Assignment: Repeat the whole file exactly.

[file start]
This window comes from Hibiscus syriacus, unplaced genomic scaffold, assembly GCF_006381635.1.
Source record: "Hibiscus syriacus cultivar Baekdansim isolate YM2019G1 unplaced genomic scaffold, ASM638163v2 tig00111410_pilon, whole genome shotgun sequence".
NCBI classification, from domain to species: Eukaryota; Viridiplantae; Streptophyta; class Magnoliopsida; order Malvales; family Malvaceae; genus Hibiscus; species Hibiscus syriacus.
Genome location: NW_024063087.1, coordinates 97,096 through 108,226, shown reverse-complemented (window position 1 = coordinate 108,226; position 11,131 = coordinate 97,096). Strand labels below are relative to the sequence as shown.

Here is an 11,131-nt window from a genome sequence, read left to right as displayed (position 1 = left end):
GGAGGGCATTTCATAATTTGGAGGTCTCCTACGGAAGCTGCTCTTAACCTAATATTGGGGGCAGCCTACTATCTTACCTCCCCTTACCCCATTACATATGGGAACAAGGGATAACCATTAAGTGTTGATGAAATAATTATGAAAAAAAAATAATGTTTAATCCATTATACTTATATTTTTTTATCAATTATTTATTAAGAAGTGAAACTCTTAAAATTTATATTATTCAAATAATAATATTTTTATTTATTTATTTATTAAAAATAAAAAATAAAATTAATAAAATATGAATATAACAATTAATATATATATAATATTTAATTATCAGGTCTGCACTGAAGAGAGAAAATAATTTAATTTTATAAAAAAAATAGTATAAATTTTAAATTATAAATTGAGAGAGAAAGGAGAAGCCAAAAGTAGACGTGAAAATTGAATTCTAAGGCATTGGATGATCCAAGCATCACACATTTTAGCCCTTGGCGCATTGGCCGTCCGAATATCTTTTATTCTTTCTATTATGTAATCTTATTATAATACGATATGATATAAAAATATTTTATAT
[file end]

This window comes from Hibiscus syriacus, unplaced genomic scaffold, assembly GCF_006381635.1.
Source record: "Hibiscus syriacus cultivar Baekdansim isolate YM2019G1 unplaced genomic scaffold, ASM638163v2 tig00111410_pilon, whole genome shotgun sequence".
NCBI classification, from domain to species: Eukaryota; Viridiplantae; Streptophyta; class Magnoliopsida; order Malvales; family Malvaceae; genus Hibiscus; species Hibiscus syriacus.
Genome location: NW_024063087.1, coordinates 97,096 through 108,226, shown reverse-complemented (window position 1 = coordinate 108,226; position 11,131 = coordinate 97,096). Strand labels below are relative to the sequence as shown.

Here is an 11,131-nt window from a genome sequence, read left to right as displayed (position 1 = left end):
GGAGGGCATTTCATAATTTGGAGGTCTCCTACGGAAGCTGCTCTTAACCTAATATTGGGGGCAGCCTACTATCTTACCTCCCCTTACCCCATTACATATGGGAACAAGGGATAACCATTAAGTGTTGATGAAATAATTATGAAAAAAAAATAATGTTTAATCCATTATACTTATATTTTTTTATCAATTATTTATTAAGAAGTGAAACTCTTAAAATTTATATTATTCAAATAATAATATTTTTATTTATTTATTTATTAAAAATAAAAAATAAAATTAATAAAATATGAATATAACAATTAATATATATATAATATTTAATTATCAGGTCTGCACTGAAGAGAGAAAATAATTTAATTTTATAAAAAAAATAGTATAAATTTTAAATTATAAATTGAGAGAGAAAGGAGAAGCCAAAAGTAGACGTGAAAATTGAATTCTAAGGCATTGGATGATCCAAGCATCACACATTTTAGCCCTTGGCGCATTGGCCGTCCGAATATCTTTTATTCTTTCTATTATGTAATCTTATTATAATACGATATGATATAAAAATATTTTATAT